Written by Rick Karas, firstname.lastname@example.org Friday, 28 December 2012 00:00
It was time to crunch the numbers of Williston Park at the monthly trustees meeting on Monday. Financial data was the furthest thing on folk’s minds, however.
The trustees held a moment of silence to remember the victims of last week’s Newtown school shooting tragedy. Several commented on the incident as well, with one overriding theme: never forget.
“There needs to be some kind of change, can this ever be stopped totally? No,” said Mayor Paul Ehrbar. “Are there things that maybe can be done to hopefully cut back on this from happening? I hope so.”
“As time goes on, [these events] go into the recesses of our life, and I don’t think that we can let that happen this time,” added Trustee Teresa Thomann.
There were several items of business the village took care of at Monday’s meeting. First and foremost was the auditor’s report, presented by Nawrocki Smith.
Some of the highlights include the village’s total assets, which stand at just under $13 million. Factoring in liabilities, the net assets total a little over $6 million.
There is a general fund balance of over $1.2 million, a decrease of roughly $172,000 over prior years. The report noted that state laws limit the increase in the property tax levy to the lesser of 2 percent or the rate of inflation. This will remain in effect through the 2015-16 fiscal year.
Also on the agenda was the post-Sandy update presented by the Department of Public Works. The village is still in the middle of repairs, which they hope to have mostly completed by Christmas. Most sidewalks and curbs have been repaired and the roads are up next. The village lost more than 150 trees during the storm and that number continues to climb. Traffic signs and light fixtures are being worked on, and the village is getting estimates to fix damaged fencing at the pool.
Most important, the village is in the process of filing paperwork with FEMA in hopes of getting reimbursed for storm-related repairs.
Other news and notes:
The new rates established for water usage are being challenged by East Williston. As a result, the village has hired representation to look into the complaint.
The board recognized both the Williston Park Lady Patriots softball district champions and the boy’s 10U Mayor’s Trophy winners.
The next meeting of the trustees is scheduled for Tuesday, Jan. 22, at 8 p.m. at village hall.
Last Updated (Monday, 29 November 1999 19:00) Saturday, 08 March 2014 00:00
It’s a family affair for the Winters of Port Washington when they make pilgrimages to Bobb Howard’s General Store in New Hyde Park. “There’s something in that store for everyone,” says Tracy Winters, who has been a customer of this retro candy and toy store for eight years. Tracy goes for the Astro Pops, husband Michael gets Marshmallow Twists and Tracy’s mother, Phyllis Heller of Bellmore, can’t resist the Goldenberg Peanut Chews. Jake, Tracy’s older son, isn’t a candy lover so he gravitates to the old-time toys and nostalgia posters.
Jamie Waller of Queens says it made him feel like a kid again when he saw the wall of candy with treats from the 1990s and 1950s sitting next to each other. “Anything you can possibly want is there,” he says. For Jamie, a big treat is Circus Peanuts, peanut-shaped marshmallows. “My dad used to love them when he was a kid,” he says.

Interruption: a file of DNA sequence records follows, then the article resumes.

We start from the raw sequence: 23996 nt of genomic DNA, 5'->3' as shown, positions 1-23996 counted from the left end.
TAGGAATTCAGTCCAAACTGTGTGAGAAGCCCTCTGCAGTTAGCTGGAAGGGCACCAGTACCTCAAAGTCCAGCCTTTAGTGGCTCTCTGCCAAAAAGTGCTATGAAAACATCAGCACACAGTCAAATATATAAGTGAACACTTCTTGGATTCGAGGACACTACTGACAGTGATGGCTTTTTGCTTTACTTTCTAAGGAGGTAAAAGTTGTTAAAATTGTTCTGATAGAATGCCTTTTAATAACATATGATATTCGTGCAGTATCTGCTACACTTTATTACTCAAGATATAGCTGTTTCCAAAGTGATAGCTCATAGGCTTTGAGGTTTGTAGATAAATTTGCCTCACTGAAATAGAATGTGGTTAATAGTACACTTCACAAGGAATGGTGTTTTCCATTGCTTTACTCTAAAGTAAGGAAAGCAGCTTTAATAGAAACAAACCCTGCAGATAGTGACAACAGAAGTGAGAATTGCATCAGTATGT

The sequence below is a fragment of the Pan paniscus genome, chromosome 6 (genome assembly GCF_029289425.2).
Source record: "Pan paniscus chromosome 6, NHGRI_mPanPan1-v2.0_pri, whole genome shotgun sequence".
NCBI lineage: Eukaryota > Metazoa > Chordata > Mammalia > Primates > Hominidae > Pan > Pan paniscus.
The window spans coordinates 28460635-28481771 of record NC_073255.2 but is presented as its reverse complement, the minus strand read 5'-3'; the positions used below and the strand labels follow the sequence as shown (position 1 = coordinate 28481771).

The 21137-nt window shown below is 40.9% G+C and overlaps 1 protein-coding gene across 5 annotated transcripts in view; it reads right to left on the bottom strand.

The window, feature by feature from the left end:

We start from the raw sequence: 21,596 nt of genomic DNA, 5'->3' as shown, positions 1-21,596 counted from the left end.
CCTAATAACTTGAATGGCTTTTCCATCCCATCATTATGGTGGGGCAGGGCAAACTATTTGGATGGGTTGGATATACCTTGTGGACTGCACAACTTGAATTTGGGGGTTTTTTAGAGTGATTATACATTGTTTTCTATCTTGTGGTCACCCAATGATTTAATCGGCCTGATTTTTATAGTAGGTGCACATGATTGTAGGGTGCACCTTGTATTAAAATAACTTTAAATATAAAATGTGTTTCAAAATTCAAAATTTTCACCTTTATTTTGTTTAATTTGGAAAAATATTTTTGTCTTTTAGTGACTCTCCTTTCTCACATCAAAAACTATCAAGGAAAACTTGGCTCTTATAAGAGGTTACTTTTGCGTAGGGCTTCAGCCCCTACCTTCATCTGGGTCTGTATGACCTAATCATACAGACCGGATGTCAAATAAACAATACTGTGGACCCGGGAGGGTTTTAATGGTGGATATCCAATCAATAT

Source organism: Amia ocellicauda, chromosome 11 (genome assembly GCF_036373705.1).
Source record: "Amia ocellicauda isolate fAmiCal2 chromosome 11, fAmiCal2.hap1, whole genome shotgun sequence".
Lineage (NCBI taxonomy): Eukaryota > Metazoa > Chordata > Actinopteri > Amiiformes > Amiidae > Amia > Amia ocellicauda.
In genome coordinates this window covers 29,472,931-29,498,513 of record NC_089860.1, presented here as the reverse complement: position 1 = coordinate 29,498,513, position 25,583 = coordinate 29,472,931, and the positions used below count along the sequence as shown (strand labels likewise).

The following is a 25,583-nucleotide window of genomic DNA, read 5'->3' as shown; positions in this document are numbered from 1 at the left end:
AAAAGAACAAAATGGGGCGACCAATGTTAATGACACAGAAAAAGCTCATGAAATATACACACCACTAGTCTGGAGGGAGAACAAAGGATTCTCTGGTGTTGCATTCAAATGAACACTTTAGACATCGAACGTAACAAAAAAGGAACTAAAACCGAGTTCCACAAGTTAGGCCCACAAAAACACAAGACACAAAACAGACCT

Last Updated (Monday, 29 November 1999 19:00) Friday, 07 March 2014 00:00
One fortunate New Hyde Park resident was rescued from the freezing cold on Tuesday, Feb. 25 thanks to Dr. Julia Harmon, DVM, of the New Hyde Park Animal Hospital. That night, at approximately 8 p.m., Harmon was going to her car after work when she saw Spike, a wandering bulldog near Brooklyn Avenue, one block from the vet’s office on Jericho Turnpike.
Harmon immediately brought Spike, who was not wearing a collar and did not have a microchip implanted for identification, back to the vet’s office. The temperature outside was already at 31 degrees, but felt like 20 degrees with the windchill. Luckily Spike was
brought in from the cold early; temperatures dropped down to 25 degrees that night.
Thursday, 06 March 2014 00:00
New Hyde Park Michael Castelli recently participated in the 32nd Black Belt Graduation at Charles Water Karate & Fitness, located at 122 Hillside Ave. in Williston Park. He graduated to first-degree black belt.
“Our studio teaches students how to defend themselves responsibly while instilling self-confidence, self-discipline and respect for others,” says Grandmaster Charles Water, owner and director of the school.
Students tested in October, successfully passed their exam recently and received their black belt certificates. “Who says that the youth of America are not committed? A healthy life style at the karate studio, mentally and physically is alive, well and working,” said Water.
Thursday, 06 March 2014 00:00
After missing the playoffs two straight years, the Sewanhaka Indians Boys lacrosse team will face tougher odds if it hopes to advance to postseason play in 2014.
The Indians, who start their season March 24 at Oyster Bay, will be playing out of Section 8, Nassau Conference II (Class B) this year; a bump up from their usual spot in Nassau Conference III (Class C). Typically, the schools are divided by enrollment.
“There are no gimmies in this league,” said nine-year coach Peter Burgess. “We were the last team to make this league in terms of population. They kind of drew the line below us. So we’re the smallest school in the league.”
Burgess said another obstacle for the Indians will be facing teams that they have no experience playing before.